Ph.D. thesis of Marek Felšöci

Table of Contents

This site features all the publicly available materials related to the Ph.D. thesis of Marek Felšöci. For more information, feel free to get in touch by sending an e-mail to marek.felsoci@inria.fr!

1. Task schedule

Features work progress as well as upcoming plans.

2. Experimental environment

Literate description of the experimental environment of the thesis.

3. Writings

3.1. A comparison of selected solvers for coupled FEM/BEM linear systems arising from discretization of aeroacoustic problems

When discretization of an aeroacoustic physical model is based on the application of both the Finite Elements Method (FEM) and the Boundary Elements Method (BEM), this leads to coupled FEM/BEM linear systems combining sparse and dense parts. In this preliminary study, we compare a set of sparse and dense solvers applied on the solution of such type of linear systems with the aim to identify the best performing configurations of existing solvers.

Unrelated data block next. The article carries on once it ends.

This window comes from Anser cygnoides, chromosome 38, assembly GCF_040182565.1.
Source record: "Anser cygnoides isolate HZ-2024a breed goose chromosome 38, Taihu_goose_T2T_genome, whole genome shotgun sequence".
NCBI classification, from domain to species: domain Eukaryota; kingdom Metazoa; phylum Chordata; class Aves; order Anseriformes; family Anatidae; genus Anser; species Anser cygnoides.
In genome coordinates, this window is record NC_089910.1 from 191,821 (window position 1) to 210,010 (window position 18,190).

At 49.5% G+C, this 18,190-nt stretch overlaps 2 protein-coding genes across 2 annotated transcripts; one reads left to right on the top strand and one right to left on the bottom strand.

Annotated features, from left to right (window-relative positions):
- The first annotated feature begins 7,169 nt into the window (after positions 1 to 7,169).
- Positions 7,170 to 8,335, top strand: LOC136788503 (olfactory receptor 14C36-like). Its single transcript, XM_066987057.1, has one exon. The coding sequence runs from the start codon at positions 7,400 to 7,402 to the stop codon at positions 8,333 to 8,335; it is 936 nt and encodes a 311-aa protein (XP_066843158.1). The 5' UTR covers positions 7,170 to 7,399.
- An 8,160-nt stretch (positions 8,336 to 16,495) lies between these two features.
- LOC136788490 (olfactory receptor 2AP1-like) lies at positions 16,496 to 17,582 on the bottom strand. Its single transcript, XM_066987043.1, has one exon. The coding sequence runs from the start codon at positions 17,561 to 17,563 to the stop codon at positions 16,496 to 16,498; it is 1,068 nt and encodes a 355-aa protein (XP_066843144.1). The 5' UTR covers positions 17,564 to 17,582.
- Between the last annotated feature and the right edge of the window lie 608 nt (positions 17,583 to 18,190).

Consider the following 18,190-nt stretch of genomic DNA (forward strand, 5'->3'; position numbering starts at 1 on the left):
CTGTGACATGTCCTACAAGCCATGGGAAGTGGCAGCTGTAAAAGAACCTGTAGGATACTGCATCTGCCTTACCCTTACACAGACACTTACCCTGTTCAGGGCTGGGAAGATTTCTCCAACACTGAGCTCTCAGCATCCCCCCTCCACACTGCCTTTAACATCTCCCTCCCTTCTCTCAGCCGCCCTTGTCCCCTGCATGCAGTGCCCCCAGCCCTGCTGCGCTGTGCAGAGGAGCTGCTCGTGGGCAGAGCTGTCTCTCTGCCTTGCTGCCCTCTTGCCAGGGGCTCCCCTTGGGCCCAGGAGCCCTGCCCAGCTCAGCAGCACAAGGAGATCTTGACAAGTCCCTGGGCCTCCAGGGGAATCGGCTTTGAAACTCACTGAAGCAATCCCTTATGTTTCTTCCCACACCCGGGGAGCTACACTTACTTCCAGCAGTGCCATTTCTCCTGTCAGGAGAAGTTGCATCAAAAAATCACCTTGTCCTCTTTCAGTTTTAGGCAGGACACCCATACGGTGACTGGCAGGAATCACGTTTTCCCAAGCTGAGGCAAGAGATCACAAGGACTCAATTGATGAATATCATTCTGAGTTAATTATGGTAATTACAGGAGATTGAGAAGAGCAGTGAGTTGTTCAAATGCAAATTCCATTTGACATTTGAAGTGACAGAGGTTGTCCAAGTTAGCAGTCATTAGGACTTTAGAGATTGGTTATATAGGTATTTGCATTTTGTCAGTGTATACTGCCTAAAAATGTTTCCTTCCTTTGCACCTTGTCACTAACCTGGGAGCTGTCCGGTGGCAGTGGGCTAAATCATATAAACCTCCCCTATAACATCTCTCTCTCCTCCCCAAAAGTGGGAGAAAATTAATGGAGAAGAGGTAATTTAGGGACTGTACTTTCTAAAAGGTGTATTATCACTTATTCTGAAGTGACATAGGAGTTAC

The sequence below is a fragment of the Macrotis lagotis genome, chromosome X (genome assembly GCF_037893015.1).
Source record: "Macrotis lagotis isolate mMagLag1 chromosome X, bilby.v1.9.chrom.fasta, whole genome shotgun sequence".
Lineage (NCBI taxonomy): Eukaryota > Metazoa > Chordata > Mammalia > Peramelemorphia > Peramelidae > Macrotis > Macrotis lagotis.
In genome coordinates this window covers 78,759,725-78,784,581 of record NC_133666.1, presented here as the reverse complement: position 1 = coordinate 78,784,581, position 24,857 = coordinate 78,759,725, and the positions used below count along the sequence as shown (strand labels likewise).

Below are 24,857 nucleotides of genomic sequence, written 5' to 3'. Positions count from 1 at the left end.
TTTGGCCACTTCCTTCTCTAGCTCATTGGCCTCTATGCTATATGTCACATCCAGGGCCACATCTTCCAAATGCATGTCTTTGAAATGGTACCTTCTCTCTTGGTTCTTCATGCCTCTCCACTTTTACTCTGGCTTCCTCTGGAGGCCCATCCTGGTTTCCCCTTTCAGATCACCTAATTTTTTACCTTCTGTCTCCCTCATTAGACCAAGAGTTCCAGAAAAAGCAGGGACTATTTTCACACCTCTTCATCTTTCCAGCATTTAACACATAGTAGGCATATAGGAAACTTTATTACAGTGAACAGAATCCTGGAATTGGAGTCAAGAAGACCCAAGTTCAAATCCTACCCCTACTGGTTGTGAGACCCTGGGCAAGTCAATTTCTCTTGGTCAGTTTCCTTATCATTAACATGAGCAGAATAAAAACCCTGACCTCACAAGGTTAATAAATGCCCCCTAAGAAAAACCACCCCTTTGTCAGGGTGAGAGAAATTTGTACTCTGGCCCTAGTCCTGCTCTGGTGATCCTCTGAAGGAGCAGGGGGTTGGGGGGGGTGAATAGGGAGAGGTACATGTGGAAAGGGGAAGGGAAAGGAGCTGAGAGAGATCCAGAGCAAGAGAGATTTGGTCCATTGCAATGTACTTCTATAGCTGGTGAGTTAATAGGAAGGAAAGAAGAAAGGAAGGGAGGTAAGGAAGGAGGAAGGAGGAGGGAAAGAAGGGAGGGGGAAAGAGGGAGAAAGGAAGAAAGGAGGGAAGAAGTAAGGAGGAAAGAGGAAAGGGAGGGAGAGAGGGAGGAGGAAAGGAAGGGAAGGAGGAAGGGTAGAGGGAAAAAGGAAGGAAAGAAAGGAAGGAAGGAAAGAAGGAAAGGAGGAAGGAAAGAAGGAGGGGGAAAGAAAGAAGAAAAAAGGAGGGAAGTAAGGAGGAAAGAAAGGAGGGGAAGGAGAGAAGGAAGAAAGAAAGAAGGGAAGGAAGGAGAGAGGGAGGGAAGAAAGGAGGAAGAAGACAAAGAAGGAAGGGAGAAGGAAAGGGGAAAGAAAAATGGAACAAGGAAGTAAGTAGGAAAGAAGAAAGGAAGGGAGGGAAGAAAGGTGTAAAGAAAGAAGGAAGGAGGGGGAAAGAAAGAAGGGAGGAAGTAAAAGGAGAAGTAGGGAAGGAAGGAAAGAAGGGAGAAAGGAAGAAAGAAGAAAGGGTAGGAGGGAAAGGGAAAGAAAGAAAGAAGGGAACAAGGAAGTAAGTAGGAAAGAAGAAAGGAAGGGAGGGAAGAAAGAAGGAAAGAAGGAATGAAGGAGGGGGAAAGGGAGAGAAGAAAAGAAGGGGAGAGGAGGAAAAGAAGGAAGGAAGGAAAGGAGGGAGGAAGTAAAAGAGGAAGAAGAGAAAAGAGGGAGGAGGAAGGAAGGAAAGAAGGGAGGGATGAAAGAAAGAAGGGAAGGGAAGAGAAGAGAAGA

3.2. A comparison of selected solvers for coupled FEM/BEM linear systems arising from discretization of aeroacoustic problems: literate and reproducible environment

This is an accompanying technical report for the A comparison of selected solvers for coupled FEM/BEM linear systems arising from discretization of aeroacoustic problems Inria research report №9412. Based on the principles of literate programming, this technical report aims at providing detailed guidelines for reproducing the experiments of that research report. We use Org mode for literate programming and GNU Guix for software environment reproducibility. Note that part of the software involved is proprietary.

3.3. Comparison of coupled solvers for FEM/BEM linear systems arising from discretization of aeroacoustic problems

When discretization of an aeroacoustic physical model is based on the application of both the Finite Elements Method (FEM) and the Boundary Elements Method (BEM), this leads to coupled FEM/BEM linear systems combining sparse and dense parts. In this work, we propose and compare a set of implementation schemes relying on the coupling of the open-source sparse direct solver MUMPS with the proprietary direct solvers from Airbus Central R&T, i.e. the scalapack-like dense solver SPIDO and the hierarchical \(\mathcal{H}\)-matrix compressed solver HMAT. For this preliminary study, we limit ourselves to a single 24-core computational node.

3.4. Direct solution of larger coupled sparse/dense linear systems using low-rank compression on single-node multi-core machines in an industrial aeroacoustic context